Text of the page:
Kevin didn’t take his camera on our tour of the Mekong River delta, so as promised, here are my impressions. Firstly, as he mentioned, the “sit time” in a bus was much longer than expected due to the fact that we didn’t dock in the center of Saigon as hoped.
Our tour was described as “Oceania Exclusive – Mekong River Cruise”. We paid extra for the exclusive part, which in the end meant that you did exactly the same things as the cheaper tour, except you would not have more than 16 people in your tour group. This tour was also listed as “Strenuous”, requiring substantial walking, stair climbing and not recommended for those with physical limitations. This tour requires the ability to board small boats and was NOT for people with mobility concerns. Do you think this stopped people who could barely get out of a chair and needed canes to walk from going on it? Of course not!
We drove for about 3 hours to the Mekong Delta port of My Tho – where all kinds of tours on boats were heading out. We thought we were going for a “long” cruise, but instead it was about 30 minutes to a small island called Thoi Son, where we visited a “honey farm” – where we had honey tea, tasted royal jelly, and they tried to sell us products. A short walk took us to a coconut candy “factory” (in an open hut) where they demonstrated the process, offered samples (we declined) and had many coconut based products for sale. A further walk took us to a pavilion where we sampled local fruits including dragon fruit, bread fruit, papaya, mango, and longan (one of my favorites). We were then (painfully) serenaded by a group of musicians, singers, and dancers who passed around a tip basket.
Once this was over, we walked a short distance where we were picked up by our boat, then taken to another “port”, where we “embarked in smaller sampans for a scenic ride through the narrow, tree-lined canals”. How to describe this? Hmmm, imagine some Dali-esque, hallucinogenic, demented Disney ride.
The “scenic canal” ran alongside a road and houses and was scattered with litter and plastic bottles, like most of Southeast Asia. I think it existed solely for the purpose of taking tourists on a ride. Watching people with mobility issues (and weight issues) attempting to climb in and out of these boats was frightening. Add to that the condition of the boats – rotting inside and out, with a few extra boards dropped on the floor so you might not put your foot through the hull. A woman sat on the forward deck and sort of paddled, and sort of pulled the boat thru the shallow water. A man sat on the rear deck and steered – mostly by pushing away from the mangroves. We felt bad for these folks, they worked really hard, with 4 passengers to a boat.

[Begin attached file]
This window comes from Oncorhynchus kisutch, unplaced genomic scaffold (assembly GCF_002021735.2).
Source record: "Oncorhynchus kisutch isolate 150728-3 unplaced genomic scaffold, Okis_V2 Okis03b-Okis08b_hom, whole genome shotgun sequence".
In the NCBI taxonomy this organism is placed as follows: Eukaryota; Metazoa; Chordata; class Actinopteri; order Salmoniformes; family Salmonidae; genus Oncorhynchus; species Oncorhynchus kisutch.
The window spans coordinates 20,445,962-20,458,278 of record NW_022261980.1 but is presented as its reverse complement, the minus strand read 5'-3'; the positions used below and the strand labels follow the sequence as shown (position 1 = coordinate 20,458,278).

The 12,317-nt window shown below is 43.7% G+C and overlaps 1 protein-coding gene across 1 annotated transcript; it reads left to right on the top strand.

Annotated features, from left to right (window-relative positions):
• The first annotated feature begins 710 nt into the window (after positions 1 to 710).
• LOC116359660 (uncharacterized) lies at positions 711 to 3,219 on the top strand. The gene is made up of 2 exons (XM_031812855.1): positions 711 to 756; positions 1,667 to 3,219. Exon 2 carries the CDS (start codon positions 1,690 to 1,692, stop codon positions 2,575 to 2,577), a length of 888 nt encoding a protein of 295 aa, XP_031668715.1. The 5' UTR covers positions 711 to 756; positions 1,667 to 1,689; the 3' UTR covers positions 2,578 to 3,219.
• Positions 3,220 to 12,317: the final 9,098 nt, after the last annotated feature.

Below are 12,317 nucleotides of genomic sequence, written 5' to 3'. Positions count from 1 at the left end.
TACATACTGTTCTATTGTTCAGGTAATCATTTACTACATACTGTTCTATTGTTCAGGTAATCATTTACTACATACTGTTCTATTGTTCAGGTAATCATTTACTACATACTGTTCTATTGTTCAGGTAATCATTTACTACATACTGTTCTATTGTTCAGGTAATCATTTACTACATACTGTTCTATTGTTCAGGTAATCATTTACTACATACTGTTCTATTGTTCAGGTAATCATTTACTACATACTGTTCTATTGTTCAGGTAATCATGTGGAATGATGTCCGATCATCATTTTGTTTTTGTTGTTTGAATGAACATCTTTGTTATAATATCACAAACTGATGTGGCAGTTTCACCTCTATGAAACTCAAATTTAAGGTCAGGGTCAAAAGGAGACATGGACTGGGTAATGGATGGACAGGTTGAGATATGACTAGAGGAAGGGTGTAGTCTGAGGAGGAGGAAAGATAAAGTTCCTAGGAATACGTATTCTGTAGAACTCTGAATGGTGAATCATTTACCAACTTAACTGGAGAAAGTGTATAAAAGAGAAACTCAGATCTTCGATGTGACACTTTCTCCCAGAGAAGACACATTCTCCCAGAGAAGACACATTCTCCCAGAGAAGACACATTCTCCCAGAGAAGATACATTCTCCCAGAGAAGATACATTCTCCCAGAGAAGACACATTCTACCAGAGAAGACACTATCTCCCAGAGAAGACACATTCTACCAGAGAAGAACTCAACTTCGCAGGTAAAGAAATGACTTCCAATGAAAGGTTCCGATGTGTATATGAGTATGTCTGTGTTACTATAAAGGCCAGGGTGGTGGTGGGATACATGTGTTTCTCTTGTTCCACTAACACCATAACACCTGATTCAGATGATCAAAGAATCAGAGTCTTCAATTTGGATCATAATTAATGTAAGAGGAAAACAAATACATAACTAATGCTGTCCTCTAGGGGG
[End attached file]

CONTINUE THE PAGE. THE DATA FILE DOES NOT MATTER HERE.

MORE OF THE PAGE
At the end of this strange journey, we got off the sampans, and hoped we wouldn’t get dumped in the water by some of the folks who had no idea how to get in or out of boats. Another walk – through some people’s back yards, apparently, eventually led to a very nice resort where we had a wonderful lunch. The food was tasty, and each table had a person who prepared the plates for us. For example she removed the heads and shells from the prawns before serving, made fish rolls with rice paper wrappers, etc. There was soup, noodles, roasted pork, deep fried fish, and more. It really was relaxing and pleasant and probably the best “tour” meal we ate one this trip.
After lunch we made our way back to the ‘first’ tour boat, to take us back to the port.
Our final stop was a visit to the Vinh Trang Pagoda, a Buddhist temple built approximately 150 years ago, with a combination of Khmer and French architecture. They had a reclining buddha and a sitting Buddha. One thing about this overall trip, we saw LOTS of Buddhist temples…
After this hot walk in the sun, we then boarded for the toooooo looooong bus ride back to the ship. We were hoping to see more of the Mekong river itself, but I guess the only way to really do this is by a land tour, not a cruise.
Vietnam has changed a great deal since our last visit in 2010. More cars and motorcycles, replacing scooters and bicycles. Hopefully the standard of living and quality of life are improving too.